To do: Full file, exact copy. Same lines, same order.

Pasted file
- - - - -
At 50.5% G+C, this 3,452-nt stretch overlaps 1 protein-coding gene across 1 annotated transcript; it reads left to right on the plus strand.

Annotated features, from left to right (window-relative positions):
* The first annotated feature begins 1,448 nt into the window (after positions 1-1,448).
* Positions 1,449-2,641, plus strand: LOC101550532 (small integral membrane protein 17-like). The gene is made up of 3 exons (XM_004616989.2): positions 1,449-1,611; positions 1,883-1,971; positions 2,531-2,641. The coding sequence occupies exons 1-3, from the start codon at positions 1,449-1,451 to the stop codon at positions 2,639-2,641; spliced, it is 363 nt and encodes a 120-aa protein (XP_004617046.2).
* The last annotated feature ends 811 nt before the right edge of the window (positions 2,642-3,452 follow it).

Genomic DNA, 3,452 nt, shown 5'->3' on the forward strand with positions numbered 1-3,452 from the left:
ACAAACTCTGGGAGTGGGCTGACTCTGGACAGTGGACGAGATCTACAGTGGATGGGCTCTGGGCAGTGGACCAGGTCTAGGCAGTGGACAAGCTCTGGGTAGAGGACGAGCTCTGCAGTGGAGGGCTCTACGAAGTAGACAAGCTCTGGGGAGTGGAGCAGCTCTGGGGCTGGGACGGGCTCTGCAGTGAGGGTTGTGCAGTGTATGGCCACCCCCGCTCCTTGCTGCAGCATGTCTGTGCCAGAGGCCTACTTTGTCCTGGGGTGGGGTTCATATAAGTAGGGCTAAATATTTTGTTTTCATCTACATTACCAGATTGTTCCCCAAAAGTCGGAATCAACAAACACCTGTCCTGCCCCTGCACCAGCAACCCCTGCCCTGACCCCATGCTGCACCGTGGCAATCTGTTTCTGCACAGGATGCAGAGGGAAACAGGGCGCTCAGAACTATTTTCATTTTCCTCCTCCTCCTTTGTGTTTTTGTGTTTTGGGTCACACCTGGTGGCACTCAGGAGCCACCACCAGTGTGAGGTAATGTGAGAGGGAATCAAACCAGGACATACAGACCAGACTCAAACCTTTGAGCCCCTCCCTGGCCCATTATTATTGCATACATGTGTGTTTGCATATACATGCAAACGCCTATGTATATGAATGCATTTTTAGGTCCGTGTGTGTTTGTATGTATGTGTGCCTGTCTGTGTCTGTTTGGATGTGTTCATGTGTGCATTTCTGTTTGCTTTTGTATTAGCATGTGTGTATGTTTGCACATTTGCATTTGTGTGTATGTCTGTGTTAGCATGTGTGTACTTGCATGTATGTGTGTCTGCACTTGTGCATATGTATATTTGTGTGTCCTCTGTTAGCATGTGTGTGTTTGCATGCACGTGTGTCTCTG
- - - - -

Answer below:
At 50.5% G+C, this 3,452-nt stretch overlaps 1 protein-coding gene across 1 annotated transcript; it reads left to right on the plus strand.

Annotated features, from left to right (window-relative positions):
* The first annotated feature begins 1,448 nt into the window (after positions 1-1,448).
* Positions 1,449-2,641, plus strand: LOC101550532 (small integral membrane protein 17-like). The gene is made up of 3 exons (XM_004616989.2): positions 1,449-1,611; positions 1,883-1,971; positions 2,531-2,641. The coding sequence occupies exons 1-3, from the start codon at positions 1,449-1,451 to the stop codon at positions 2,639-2,641; spliced, it is 363 nt and encodes a 120-aa protein (XP_004617046.2).
* The last annotated feature ends 811 nt before the right edge of the window (positions 2,642-3,452 follow it).

Genomic DNA, 3,452 nt, shown 5'->3' on the forward strand with positions numbered 1-3,452 from the left:
ACAAACTCTGGGAGTGGGCTGACTCTGGACAGTGGACGAGATCTACAGTGGATGGGCTCTGGGCAGTGGACCAGGTCTAGGCAGTGGACAAGCTCTGGGTAGAGGACGAGCTCTGCAGTGGAGGGCTCTACGAAGTAGACAAGCTCTGGGGAGTGGAGCAGCTCTGGGGCTGGGACGGGCTCTGCAGTGAGGGTTGTGCAGTGTATGGCCACCCCCGCTCCTTGCTGCAGCATGTCTGTGCCAGAGGCCTACTTTGTCCTGGGGTGGGGTTCATATAAGTAGGGCTAAATATTTTGTTTTCATCTACATTACCAGATTGTTCCCCAAAAGTCGGAATCAACAAACACCTGTCCTGCCCCTGCACCAGCAACCCCTGCCCTGACCCCATGCTGCACCGTGGCAATCTGTTTCTGCACAGGATGCAGAGGGAAACAGGGCGCTCAGAACTATTTTCATTTTCCTCCTCCTCCTTTGTGTTTTTGTGTTTTGGGTCACACCTGGTGGCACTCAGGAGCCACCACCAGTGTGAGGTAATGTGAGAGGGAATCAAACCAGGACATACAGACCAGACTCAAACCTTTGAGCCCCTCCCTGGCCCATTATTATTGCATACATGTGTGTTTGCATATACATGCAAACGCCTATGTATATGAATGCATTTTTAGGTCCGTGTGTGTTTGTATGTATGTGTGCCTGTCTGTGTCTGTTTGGATGTGTTCATGTGTGCATTTCTGTTTGCTTTTGTATTAGCATGTGTGTATGTTTGCACATTTGCATTTGTGTGTATGTCTGTGTTAGCATGTGTGTACTTGCATGTATGTGTGTCTGCACTTGTGCATATGTATATTTGTGTGTCCTCTGTTAGCATGTGTGTGTTTGCATGCACGTGTGTCTCTG